Famine prevention and cholera top priorities for UN chief on Somalia visit

Fatuma (middle) came to ‪Mogadishu with her four children from Toro-Toro, 100 km away, because of a lack of water and food (UN Photo)

UN Secretary-General António Guterres has arrived in the Somali capital Mogadishu on a visit aimed at bolstering anti-famine efforts and cholera prevention related to a severe drought.

Writing on the social media site Twitter after his arrival he said, “Just arrived in Somalia on emergency visit to focus on famine and cholera.”

“People are dying. The world must act now to stop this.” The UN leader has been urging massive international support to avert a crisis.

Upon arrival the UN chief met with Somalia’s newly elected President Mohamed Abdullahi Mohamed. “I am bringing a message of solidarity to the president. A message of support,” said Guterres. “Let’s hope he can start an inclusive government.”

C6TNiGdWAAElhJvThe drought in Somalia has created not only near-famine conditions in some areas but also led to outbreak of cholera. This is because communities are forced to rely on buying water if their water sources are depleted, or, if they are unable to afford it, they turn to unsafe sources.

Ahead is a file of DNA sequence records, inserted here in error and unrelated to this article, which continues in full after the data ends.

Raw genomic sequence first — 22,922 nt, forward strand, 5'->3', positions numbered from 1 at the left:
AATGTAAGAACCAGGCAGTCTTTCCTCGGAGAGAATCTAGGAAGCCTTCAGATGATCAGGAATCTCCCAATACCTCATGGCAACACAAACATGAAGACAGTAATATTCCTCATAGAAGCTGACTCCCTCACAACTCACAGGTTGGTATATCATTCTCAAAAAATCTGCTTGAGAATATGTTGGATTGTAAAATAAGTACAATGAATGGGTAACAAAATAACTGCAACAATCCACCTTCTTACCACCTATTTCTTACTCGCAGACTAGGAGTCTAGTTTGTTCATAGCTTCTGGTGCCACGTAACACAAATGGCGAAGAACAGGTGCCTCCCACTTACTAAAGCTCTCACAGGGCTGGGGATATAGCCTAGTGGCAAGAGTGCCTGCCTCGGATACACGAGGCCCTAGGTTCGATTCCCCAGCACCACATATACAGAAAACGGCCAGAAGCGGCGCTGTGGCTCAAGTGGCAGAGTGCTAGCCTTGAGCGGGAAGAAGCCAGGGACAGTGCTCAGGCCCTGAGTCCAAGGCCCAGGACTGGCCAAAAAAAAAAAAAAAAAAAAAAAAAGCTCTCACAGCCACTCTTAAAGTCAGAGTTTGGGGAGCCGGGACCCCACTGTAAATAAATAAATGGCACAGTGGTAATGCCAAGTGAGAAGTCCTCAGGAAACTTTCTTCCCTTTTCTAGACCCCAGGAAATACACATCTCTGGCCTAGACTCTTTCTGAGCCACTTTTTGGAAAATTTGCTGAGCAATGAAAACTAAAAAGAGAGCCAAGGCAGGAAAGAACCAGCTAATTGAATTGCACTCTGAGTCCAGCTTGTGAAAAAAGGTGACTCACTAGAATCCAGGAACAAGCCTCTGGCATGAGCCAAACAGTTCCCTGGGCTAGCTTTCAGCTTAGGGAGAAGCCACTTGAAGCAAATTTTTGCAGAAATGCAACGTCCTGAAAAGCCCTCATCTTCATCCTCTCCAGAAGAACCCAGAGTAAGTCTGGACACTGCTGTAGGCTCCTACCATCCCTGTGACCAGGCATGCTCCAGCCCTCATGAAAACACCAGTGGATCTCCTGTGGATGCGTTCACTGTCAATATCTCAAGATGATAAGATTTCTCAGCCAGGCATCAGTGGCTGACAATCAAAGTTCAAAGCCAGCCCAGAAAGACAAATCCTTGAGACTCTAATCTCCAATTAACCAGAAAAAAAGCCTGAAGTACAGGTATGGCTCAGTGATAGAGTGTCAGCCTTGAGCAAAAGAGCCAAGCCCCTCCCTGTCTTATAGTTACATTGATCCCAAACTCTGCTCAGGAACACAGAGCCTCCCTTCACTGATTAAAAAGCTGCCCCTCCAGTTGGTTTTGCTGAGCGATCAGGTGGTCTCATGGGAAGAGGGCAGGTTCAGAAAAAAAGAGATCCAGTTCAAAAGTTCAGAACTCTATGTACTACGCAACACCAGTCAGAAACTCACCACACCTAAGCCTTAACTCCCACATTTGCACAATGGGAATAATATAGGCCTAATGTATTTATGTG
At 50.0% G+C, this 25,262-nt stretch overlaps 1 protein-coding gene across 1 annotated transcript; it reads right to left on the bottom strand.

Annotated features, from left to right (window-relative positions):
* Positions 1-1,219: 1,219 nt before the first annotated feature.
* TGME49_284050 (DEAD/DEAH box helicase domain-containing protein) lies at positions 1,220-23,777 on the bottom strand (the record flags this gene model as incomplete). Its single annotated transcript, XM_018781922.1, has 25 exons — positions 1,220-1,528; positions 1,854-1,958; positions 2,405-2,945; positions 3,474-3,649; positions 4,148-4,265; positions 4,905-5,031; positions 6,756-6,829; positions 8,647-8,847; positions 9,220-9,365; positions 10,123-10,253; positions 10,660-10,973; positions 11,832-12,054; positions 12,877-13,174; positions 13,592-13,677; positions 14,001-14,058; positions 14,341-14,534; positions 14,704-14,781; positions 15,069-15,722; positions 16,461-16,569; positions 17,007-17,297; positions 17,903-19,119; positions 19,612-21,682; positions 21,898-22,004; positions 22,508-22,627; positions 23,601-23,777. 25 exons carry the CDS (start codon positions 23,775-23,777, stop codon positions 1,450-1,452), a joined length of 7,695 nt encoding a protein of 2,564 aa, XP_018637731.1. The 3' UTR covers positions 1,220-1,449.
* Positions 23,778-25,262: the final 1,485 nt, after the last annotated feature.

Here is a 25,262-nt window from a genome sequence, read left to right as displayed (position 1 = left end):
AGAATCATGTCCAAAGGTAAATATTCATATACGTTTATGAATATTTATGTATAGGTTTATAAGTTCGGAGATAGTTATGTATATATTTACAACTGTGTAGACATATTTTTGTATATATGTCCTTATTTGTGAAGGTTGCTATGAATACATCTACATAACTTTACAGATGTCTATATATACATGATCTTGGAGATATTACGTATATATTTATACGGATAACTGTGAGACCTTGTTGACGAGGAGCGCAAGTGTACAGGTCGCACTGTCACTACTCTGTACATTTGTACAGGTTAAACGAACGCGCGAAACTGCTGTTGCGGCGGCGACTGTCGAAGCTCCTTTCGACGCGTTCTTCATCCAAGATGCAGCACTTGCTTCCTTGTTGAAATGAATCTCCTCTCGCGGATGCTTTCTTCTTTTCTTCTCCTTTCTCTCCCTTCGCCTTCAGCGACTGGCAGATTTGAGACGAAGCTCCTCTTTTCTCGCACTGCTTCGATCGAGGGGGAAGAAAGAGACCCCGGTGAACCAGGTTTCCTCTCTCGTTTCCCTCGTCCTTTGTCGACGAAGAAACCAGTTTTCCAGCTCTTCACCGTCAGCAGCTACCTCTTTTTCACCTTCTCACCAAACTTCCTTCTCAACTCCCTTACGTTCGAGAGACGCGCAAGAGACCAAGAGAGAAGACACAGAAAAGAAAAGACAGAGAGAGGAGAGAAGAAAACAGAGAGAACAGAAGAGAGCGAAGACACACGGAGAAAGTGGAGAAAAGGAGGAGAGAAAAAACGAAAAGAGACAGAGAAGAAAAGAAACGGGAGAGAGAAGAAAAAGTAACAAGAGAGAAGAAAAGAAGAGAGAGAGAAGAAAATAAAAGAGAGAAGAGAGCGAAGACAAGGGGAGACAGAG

The UN humanitarian office in Somalia reported on March 5th that a total of 7,909 case of acute watery diarrhea and cholera were reported this year in 11 regions with 196 deaths.

The epidemic is particularly bad in Al-Shabaab controlled areas of Bay and Bakool regions where international aid groups are unable to work. “In these inaccessible areas, the disease is 4.5 times more deadly compared to accessible areas where water, sanitation and health services have been provided to the affected communities,” the UN office reported.

Successful humanitarian interventions have been mounted in Lower Jubba, Banadir and Bay regions to stem the cholera epidemic.

Stephen O’Brien, the UN aid chief says that famine is a now a “clear and present risk” in Somalia. The last declared famine in the country took place in 2011. An estimated 260,000 people died during that famine, according to a study by the US-funded Famine Early Warning Systems Network (Fews Net).